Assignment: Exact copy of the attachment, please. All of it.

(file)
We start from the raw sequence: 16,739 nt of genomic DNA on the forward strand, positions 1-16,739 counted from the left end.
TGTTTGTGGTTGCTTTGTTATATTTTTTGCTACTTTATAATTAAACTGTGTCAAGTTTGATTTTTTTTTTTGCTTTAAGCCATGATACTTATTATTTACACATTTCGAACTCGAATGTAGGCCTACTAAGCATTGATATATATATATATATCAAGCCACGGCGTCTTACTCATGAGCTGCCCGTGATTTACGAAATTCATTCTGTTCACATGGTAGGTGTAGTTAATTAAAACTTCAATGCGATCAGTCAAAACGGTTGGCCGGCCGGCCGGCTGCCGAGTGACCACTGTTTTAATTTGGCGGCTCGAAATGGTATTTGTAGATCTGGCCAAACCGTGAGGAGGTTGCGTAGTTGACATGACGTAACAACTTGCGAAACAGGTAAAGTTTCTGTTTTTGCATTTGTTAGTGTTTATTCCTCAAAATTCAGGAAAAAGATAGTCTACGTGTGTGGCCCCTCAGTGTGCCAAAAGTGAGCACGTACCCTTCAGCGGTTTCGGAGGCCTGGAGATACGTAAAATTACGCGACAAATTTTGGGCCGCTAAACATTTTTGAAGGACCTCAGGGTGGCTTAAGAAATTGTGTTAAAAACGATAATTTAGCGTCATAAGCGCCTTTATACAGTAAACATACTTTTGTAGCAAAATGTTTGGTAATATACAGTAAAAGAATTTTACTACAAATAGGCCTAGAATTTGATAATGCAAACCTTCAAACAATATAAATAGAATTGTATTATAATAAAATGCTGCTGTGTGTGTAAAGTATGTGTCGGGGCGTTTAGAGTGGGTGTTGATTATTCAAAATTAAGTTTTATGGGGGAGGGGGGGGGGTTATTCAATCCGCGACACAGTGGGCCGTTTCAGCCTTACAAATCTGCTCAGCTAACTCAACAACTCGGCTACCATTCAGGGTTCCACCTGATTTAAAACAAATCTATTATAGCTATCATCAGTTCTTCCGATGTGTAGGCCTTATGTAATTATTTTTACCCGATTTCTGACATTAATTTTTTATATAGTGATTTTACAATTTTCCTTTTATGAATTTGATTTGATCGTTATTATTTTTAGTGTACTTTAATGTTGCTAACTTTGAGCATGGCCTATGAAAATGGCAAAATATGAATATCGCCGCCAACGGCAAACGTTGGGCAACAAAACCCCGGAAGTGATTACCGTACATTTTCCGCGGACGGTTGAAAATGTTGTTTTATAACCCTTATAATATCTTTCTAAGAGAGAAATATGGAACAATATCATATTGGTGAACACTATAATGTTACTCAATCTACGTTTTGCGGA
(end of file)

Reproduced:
We start from the raw sequence: 16,739 nt of genomic DNA on the forward strand, positions 1-16,739 counted from the left end.
TGTTTGTGGTTGCTTTGTTATATTTTTTGCTACTTTATAATTAAACTGTGTCAAGTTTGATTTTTTTTTTTGCTTTAAGCCATGATACTTATTATTTACACATTTCGAACTCGAATGTAGGCCTACTAAGCATTGATATATATATATATATCAAGCCACGGCGTCTTACTCATGAGCTGCCCGTGATTTACGAAATTCATTCTGTTCACATGGTAGGTGTAGTTAATTAAAACTTCAATGCGATCAGTCAAAACGGTTGGCCGGCCGGCCGGCTGCCGAGTGACCACTGTTTTAATTTGGCGGCTCGAAATGGTATTTGTAGATCTGGCCAAACCGTGAGGAGGTTGCGTAGTTGACATGACGTAACAACTTGCGAAACAGGTAAAGTTTCTGTTTTTGCATTTGTTAGTGTTTATTCCTCAAAATTCAGGAAAAAGATAGTCTACGTGTGTGGCCCCTCAGTGTGCCAAAAGTGAGCACGTACCCTTCAGCGGTTTCGGAGGCCTGGAGATACGTAAAATTACGCGACAAATTTTGGGCCGCTAAACATTTTTGAAGGACCTCAGGGTGGCTTAAGAAATTGTGTTAAAAACGATAATTTAGCGTCATAAGCGCCTTTATACAGTAAACATACTTTTGTAGCAAAATGTTTGGTAATATACAGTAAAAGAATTTTACTACAAATAGGCCTAGAATTTGATAATGCAAACCTTCAAACAATATAAATAGAATTGTATTATAATAAAATGCTGCTGTGTGTGTAAAGTATGTGTCGGGGCGTTTAGAGTGGGTGTTGATTATTCAAAATTAAGTTTTATGGGGGAGGGGGGGGGGTTATTCAATCCGCGACACAGTGGGCCGTTTCAGCCTTACAAATCTGCTCAGCTAACTCAACAACTCGGCTACCATTCAGGGTTCCACCTGATTTAAAACAAATCTATTATAGCTATCATCAGTTCTTCCGATGTGTAGGCCTTATGTAATTATTTTTACCCGATTTCTGACATTAATTTTTTATATAGTGATTTTACAATTTTCCTTTTATGAATTTGATTTGATCGTTATTATTTTTAGTGTACTTTAATGTTGCTAACTTTGAGCATGGCCTATGAAAATGGCAAAATATGAATATCGCCGCCAACGGCAAACGTTGGGCAACAAAACCCCGGAAGTGATTACCGTACATTTTCCGCGGACGGTTGAAAATGTTGTTTTATAACCCTTATAATATCTTTCTAAGAGAGAAATATGGAACAATATCATATTGGTGAACACTATAATGTTACTCAATCTACGTTTTGCGGA